What Is Going On With AdSense Earnings?

Sunday, October 28th, 2007 at 2:42 pm | 429 views | trackback url
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“The trouble is that AdSense is a chaotic and complicated system, and we are all trying to make sense of it with a lot of missing information.”

Keep that quote in mind if you’re an AdSense publisher.

AdSense is a complicated system. It is also a black box. What we see through our AdSense reports, is exactly what we’re allowed to see. There’s a lot of complexity behind the system that Google does not want you to see. This is precisely why it is a violation of the AdSense TOS, to share your specific earnings amounts, percentages and such… because collecting that information over time, would allow someone to discover their weighting, their algorithms and their methods.

That being said, everyone has been complaining that their impressions, CTR and eCPM is climbing, but their EPC (Earnings Per Click) is dropping in dramatic numbers. My own experience shows a 75% drop in EPC, but my traffic has doubled.

  • It could be that Google is decreasing the value of clicks across the board, which would have the effect of making click-fraud less attractive for arbitrage sites/MFA sites and easier to catch with less losses to the advertisers who pay for every click incurred.
  • It could also be that Google’s ads aren’t being as well-targeted, so users aren’t clicking them.
  • It could be that Google is testing new algorithms, and sometimes they get it wrong.

I’ve been maturing a lot of sites I host, and have been aggressively adding SEO to them. Most of these sites are PR6 and higher with thousands of “organic backlinks” (i.e. not “purchased” traffic). Yet, even though these sites show up in the top 10 and top 5 for their keyword niche, and even though their overall traffic has nearly doubled in the last 2 months, the EPC has dropped by 60-75% across all of them.

Organic backlinks are best defined as:

An important factor in a backlink strategy is to ensure that they are increasing in number continuously, from a range of IP addresses and properties owned and maintained by a diverse collection of webmasters around the world.

This natural growth is difficult to fake and any engine’s bots finding a host of poor quality links to your site one day when none existed the previous, and then very few, if any, emerging over the coming months is a giveaway sign that you have been trying to bait them with an aggressive and ill thought out backlink strategy.

Just as the site itself should grow over time, so should the number of routes back to it.

At this point, I can’t even justify keeping the sites running, if they don’t pay for themselves anymore. Earning $1.00/day for a daily 2,000+ uniques and a 1.00% CTR, is just ridiculous. I’m going to have to start charging the site owners a fee to keep the sites running now, which I haven’t had to do in 7 years.

Someone is making money with AdSense because there are hundreds of reports of people making $2k+/month or more on new websites, with hardly any backlinks or visitor, in some very narrow, very low-traffic niches (like “Switching Power Supplies”).

I don’t know what I’m doing wrong, or what Google is penalizing us for, but it seems that people who get to PR6 and higher, are being slapped… and not just the blog farms.

I’m not sure what my next move is, but a lot of people are jumping off of the AdSense ship to servces like LinkXL, AdBrite, TextLinkBrokers, VibrantMedia and others.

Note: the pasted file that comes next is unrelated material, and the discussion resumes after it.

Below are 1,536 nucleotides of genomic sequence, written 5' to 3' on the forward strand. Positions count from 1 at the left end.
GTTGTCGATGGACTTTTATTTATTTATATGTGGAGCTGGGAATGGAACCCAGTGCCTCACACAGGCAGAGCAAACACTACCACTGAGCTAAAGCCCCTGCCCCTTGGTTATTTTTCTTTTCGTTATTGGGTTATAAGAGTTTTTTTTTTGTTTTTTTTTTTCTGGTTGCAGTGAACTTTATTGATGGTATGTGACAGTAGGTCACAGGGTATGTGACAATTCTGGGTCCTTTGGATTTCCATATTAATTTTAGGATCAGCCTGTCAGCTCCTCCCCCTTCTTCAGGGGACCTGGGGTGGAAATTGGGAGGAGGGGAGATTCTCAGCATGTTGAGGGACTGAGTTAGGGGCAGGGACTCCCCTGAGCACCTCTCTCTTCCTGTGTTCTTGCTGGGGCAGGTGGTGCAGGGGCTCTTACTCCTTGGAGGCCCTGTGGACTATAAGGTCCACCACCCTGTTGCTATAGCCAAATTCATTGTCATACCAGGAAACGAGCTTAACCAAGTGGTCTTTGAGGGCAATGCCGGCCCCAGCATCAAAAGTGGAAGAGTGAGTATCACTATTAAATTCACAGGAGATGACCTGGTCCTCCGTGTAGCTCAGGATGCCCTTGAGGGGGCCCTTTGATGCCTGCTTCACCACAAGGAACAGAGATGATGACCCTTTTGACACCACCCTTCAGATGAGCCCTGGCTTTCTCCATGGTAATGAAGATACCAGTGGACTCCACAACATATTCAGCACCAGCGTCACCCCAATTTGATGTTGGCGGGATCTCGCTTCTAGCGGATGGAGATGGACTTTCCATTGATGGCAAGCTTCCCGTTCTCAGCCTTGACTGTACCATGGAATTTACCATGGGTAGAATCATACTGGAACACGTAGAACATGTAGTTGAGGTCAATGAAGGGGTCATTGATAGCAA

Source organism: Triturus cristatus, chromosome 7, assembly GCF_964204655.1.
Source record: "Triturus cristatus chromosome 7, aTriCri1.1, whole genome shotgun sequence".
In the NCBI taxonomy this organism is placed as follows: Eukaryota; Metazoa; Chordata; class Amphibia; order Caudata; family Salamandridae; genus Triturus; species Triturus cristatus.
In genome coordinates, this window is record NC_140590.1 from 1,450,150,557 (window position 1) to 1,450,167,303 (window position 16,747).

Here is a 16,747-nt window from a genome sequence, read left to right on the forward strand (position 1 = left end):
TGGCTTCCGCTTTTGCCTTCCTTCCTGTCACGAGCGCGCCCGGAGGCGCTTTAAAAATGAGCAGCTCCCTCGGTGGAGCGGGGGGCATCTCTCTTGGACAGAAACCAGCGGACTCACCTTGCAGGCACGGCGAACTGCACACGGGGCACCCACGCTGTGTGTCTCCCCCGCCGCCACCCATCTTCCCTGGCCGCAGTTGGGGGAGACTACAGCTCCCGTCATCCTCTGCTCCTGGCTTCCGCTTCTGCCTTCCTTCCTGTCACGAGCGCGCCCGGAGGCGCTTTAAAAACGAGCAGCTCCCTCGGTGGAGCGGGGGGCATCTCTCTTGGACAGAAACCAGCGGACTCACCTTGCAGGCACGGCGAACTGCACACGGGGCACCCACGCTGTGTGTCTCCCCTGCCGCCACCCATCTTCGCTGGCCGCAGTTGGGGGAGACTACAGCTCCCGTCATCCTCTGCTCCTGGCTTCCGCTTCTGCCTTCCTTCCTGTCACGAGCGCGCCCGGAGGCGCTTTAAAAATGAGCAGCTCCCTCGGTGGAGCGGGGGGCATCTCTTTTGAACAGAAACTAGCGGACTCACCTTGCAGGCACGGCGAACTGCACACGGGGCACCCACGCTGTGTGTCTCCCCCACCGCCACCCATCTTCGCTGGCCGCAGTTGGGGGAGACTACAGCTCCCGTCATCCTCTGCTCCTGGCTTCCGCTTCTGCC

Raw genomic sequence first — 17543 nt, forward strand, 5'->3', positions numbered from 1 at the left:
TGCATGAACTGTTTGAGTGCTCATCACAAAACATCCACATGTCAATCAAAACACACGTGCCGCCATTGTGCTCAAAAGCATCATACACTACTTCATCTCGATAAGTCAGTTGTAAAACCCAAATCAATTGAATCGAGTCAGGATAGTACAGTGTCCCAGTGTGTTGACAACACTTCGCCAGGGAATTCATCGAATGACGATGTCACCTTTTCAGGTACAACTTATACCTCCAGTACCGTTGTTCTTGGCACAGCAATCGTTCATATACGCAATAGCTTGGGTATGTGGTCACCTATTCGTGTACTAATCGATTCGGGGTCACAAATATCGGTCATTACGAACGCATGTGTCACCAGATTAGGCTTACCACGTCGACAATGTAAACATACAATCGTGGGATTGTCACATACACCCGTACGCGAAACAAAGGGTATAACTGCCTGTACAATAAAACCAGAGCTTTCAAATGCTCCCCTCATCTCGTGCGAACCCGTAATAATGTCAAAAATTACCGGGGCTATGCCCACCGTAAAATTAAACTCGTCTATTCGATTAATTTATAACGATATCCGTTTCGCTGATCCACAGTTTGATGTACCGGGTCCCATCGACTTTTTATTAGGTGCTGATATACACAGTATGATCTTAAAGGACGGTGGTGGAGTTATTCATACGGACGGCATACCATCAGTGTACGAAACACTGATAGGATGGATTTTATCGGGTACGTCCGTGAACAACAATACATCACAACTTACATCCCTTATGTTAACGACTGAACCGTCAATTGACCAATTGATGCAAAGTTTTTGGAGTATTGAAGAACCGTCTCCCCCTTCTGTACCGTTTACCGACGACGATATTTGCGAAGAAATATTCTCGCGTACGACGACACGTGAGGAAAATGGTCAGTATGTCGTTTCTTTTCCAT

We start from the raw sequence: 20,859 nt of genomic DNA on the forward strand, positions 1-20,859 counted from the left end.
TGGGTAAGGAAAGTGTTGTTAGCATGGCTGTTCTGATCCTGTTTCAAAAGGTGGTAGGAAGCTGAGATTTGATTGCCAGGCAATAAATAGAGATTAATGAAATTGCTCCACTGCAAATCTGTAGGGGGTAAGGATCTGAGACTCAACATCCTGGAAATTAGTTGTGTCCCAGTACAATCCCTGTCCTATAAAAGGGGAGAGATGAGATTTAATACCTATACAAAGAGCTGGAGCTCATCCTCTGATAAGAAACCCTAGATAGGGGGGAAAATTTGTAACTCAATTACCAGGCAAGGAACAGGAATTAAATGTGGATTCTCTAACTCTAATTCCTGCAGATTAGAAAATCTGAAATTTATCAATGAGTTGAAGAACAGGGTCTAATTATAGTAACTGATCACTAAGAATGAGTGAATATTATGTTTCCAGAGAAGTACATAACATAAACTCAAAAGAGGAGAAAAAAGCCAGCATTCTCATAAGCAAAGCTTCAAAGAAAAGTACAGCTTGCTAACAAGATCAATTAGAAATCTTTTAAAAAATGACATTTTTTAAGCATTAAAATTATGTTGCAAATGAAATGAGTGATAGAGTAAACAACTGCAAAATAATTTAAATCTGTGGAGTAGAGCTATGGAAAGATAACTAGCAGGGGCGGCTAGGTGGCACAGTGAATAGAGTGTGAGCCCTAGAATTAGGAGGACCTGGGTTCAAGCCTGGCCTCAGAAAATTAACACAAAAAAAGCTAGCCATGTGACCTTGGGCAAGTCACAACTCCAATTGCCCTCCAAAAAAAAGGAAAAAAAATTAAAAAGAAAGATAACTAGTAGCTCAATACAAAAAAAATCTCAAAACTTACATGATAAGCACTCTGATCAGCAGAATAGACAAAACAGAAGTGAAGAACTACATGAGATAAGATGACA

I tried signing up for the Yahoo Publisher’s Network (YPN), but apparently that’s now a closed beta, and they’re not accepting anyone new.. or if they are accepting new publishers, they’re only accepting VERY low impression sites, not PR6+ sites.
I emailed Google about the sharp drop in earnings, and here is what they had to say on the matter:

I understand that you’re concerned about a decline in your earnings-per-click, and I know that this can be frustrating.

It’s not uncommon for earnings to fluctuate significantly over time. Since a number of factors influence earnings-per-click it’s difficult for me to pinpoint the reason.

As you may know, we constantly analyze the data in our network against several factors. If our data shows that a click likely will not lead to a conversion for the advertiser (for example online sales, registering, a phone call, signup for a newsletter etc.), we’ll reduce the price the advertiser pays for this click. This automatic system is constantly changing and is also impacted by the ad auction.

AdSense is unique because it’s designed to maximize eCPM for our publishers, taking into account both the advertiser’s cost-per-click (CPC) bid and the likelihood that the ad will be clicked. Some ads are attractive to a broad range of site visitors and will be clicked on more frequently. While this can be great for your CTR, advertisers are often bidding less for these kinds of broadly targeted ads. Other ads are attractive only to a small niche of users. Advertisers will typically pay more for these tightly targeted ads, but those ads are also less likely to get clicked.

Depending on ad inventory, you may see some days on which AdSense will show a lot of high CTR/low CPC variety ads. On other days, you may see the reverse. If you see this correlation in your own AdSense reports, keep in mind that we’re always working hard to maximize revenue for our publishers. One aspect of that is being able to best take advantage of the earnings characteristics of different kinds of ads.

Basically a canned response. They don’t seem to care about the publishers, only the Advertisers.

I’m still shopping for a replacement.

Last Modified: Sunday, October 28th, 2007 @ 14:42

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